I am sorry to hear that you are getting little information from your infection control team, if you are not satisfied then I would suggest writing a formal letter of complaint to the Chief Executive copied to the Director of Infection Control. They really should have a care pathway in place for you and this would enable them to discuss all your concerns with them.

We have had a good response from hospital trusts in relation to some good practice on care pathways. If you would like to email me in confidence I can send you a copy of the care pathway for the treatment of MRSA, I have it electronically, whilst it is for the trust to decide whether they use it, not telling you about what they plan to do to treat your infections is clearly causing you a good deal of anxiety, and on that basis they really should sit down and discuss this, as they have a duty of care to you.

It would be interesting to know if your hospital trust is one of the hospitals that will be receiving a spot check from the Healthcare Commission in the coming months, as clearly if the infection control team is unwilling to discuss the treatment of MRSA with a patient then they really are failing in their duty of care.

Good luck, and remember to email us if you need any help.
Reply #7 by john,j
Posted: June 16, 2007 at 06:47
Hi Silverlucian,You need to see a Vascular specialist,who will recommend(Oilatum plus) this is a baterial skin cleaner.PSEUDOMONAS is another little bug that resides on us all and is on the surface of the skin.As for the MRSA well ,clean every thing and i realy mean every thing, change clothes,bed linen,the list goes on,avoid contact with nurses they are in my opinion carring this bug from patient to patient,finally keep clear of hospitals.I have been down this road and suffering the conseqences, my wife has had MRSA and PSEUDOMONA ,The treatment worked for her and cleared the Pseeudomon up, but i suspect MRSA is still there,once acquired you got it for good,take care and as the saying goes "TRUST NO ONE" no one will take responsiblity for fear of libel action.
Reply #8 by silverlucian
Posted: June 18, 2007 at 13:32
Hi John,
Thanks for your info, but can you tell me why l need to see a Vascular specialist. l think l can get the Oilatum plus on prescription from my gp if l ask them, l am getting very down about all of this now l can tell you.
l was supposed to have had a swab taken from my wound today but the nurse forgot to bring the swab as l have finished the course of antibiotics now and need to see if the Pseudomonas has gone from my wound yet.
l am very carefull with my handwashing but does this mean l have to launder my clother seperatly as no one has told me
this John.
l really don't want to risk infecting any of my kids, especially as one of my daughters is 7 months pregnant also.


Reply #9 by ladyk
Posted: June 19, 2007 at 02:02
silverlucian -

I am sorry to hear your medical situation is compounded by these virulent bacteria. Since it appears we have some things in common, I felt compelled to write you, and let you know what has helped me over this past year where I too contracted these nasty bacteria. I wonít get into many personals of my medical situation except to say on a Sunday afternoon my husband and I sought the help of our local hospital for a soft ball sized, extremely painful, yet isolated swelling. After two emergency room doctors each took a one hour turn cutting deep into me, and after their two misdiagnosis, I refused a trip to the operating room where they were going to cut out the ďtumorĒ which was stated to have been there for quite some time. Of course we knew differently as I was in good health with no sign of tumor of which would have been quite hard to miss considering its size. I was sent home to tend this lengthy, open, bleeding incision. A specialist was seen after cuttings on day three, and refused to culture the surgical wound. No cultures were taken until five days later by a forth doctor who I sought independently for the specific reason of having a culture of incision done. Results: Pseudomonas within the surgical wound, followed directly by a serious lesion outbreak. By way of needle stick culture the lesions were determined to be MRSA.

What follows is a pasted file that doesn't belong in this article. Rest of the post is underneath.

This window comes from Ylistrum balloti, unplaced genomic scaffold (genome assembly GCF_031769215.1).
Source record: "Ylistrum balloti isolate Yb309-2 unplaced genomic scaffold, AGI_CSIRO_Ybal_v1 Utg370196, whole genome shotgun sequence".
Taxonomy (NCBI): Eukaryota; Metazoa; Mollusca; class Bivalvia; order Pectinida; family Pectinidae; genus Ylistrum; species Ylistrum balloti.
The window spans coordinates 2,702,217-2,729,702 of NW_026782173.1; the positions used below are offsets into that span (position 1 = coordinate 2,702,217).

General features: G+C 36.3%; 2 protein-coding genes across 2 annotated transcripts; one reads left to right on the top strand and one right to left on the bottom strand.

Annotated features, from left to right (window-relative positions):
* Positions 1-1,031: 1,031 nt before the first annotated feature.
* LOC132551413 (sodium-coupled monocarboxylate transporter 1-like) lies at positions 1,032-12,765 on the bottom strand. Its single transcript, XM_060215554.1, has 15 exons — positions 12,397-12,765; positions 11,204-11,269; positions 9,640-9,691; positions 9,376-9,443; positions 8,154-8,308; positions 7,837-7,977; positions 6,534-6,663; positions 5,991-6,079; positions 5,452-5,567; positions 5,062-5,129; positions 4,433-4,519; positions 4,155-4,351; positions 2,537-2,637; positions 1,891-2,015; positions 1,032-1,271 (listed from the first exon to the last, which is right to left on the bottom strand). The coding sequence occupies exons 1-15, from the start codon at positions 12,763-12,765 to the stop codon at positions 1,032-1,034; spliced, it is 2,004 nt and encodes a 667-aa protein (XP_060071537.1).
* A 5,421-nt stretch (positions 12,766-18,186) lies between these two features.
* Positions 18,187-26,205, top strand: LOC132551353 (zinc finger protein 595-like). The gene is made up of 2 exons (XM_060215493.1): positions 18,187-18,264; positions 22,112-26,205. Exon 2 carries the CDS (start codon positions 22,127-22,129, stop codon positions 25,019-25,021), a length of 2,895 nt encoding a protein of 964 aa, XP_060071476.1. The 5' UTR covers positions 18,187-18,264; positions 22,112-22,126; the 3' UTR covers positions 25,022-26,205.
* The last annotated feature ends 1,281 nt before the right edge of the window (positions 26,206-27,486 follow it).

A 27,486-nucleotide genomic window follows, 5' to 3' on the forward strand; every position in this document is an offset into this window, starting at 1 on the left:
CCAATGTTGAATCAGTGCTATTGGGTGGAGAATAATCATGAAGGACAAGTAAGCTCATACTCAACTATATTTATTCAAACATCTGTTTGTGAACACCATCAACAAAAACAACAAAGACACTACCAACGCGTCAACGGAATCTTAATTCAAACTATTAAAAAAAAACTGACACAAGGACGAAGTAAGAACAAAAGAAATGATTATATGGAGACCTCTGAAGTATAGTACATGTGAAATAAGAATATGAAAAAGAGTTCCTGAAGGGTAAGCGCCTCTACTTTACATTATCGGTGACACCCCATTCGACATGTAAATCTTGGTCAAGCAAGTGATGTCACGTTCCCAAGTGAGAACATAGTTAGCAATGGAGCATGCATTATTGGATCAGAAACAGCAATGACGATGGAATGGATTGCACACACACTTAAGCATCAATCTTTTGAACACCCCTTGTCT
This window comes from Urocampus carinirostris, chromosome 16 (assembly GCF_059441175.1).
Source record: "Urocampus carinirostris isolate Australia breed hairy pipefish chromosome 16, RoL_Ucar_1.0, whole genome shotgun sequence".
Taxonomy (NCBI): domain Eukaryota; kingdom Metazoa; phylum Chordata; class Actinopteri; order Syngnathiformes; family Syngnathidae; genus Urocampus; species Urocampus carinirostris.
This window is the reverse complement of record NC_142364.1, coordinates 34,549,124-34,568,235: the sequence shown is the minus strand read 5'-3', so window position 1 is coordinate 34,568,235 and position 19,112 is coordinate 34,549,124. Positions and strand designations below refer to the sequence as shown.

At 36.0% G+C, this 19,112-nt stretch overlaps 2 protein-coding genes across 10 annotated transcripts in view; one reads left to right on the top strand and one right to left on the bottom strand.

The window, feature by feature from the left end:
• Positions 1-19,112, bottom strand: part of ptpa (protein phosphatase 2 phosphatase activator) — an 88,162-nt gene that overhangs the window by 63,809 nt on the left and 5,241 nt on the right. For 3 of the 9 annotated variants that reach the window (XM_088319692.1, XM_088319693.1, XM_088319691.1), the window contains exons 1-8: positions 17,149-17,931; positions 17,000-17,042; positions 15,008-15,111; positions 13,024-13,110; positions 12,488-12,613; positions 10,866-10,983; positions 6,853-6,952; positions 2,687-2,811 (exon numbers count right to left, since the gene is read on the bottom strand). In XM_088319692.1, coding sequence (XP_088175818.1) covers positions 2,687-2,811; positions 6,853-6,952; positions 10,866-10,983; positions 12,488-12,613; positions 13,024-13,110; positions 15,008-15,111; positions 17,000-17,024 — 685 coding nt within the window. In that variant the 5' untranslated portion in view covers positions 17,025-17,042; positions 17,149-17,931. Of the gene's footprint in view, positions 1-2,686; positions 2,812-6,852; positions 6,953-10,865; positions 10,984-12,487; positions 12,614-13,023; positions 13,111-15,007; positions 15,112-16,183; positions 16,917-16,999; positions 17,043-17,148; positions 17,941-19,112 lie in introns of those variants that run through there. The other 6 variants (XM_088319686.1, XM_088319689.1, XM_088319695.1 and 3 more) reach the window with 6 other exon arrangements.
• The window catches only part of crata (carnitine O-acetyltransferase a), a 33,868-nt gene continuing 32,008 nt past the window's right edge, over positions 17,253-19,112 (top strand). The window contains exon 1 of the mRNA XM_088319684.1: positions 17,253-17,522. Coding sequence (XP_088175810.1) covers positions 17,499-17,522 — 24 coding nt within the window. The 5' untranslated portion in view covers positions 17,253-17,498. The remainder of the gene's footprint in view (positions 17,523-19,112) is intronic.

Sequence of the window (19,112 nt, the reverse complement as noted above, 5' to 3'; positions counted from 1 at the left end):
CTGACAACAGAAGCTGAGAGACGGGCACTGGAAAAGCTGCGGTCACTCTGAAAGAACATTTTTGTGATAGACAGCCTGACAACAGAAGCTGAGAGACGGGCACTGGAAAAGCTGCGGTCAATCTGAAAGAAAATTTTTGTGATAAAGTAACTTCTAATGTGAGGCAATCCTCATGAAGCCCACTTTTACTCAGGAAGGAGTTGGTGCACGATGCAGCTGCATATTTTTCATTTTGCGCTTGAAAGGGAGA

I am also a well controlled borderline diabetic. This immune compromising factor of diabetes does play a role in our inability to not only ward off invading bacteria which bombard us daily from our environment, diabetes also plays a role in compromising our healing ability. I have literally seen a dozen physicians from two ER doctors, three general practitioners, three OB/GYN specialists, two infectious disease specialists, a gastroenterologist, and my endocrinologist concerning how these bacteria will impact my diabetes. In following all their advice I also have ingested a dozen antibiotics as doctors saw fit, in attempts to kill Pseudomonas and MRSA. Nothing worked including Vancomycin. A word to the wise... be aware that aggressive conventional antibiotic therapy can cause you to contract yet another bacteria of superbug strength called C-diff (Clostridium difficile) by ridding our bodies of all bacteria both good and bad, which in turn provides the perfect environment for the destructive bacteria to take hold. I acquired C-diff in this way. And then there were three!

I can not emphasis how extremely ill I was with toxins from these bacteria reaching lethal levels within my system. After six months most all doctors gave the look of a ďdeer caught in headlightsĒ when bluntly asked if I was going to die. Perhaps most honest was one doctor who told me he just could not fix this for me. With the help of family and this message board along with many many months of research (since I was literally unable to do anything) I got my affairs in order. My situation was dire.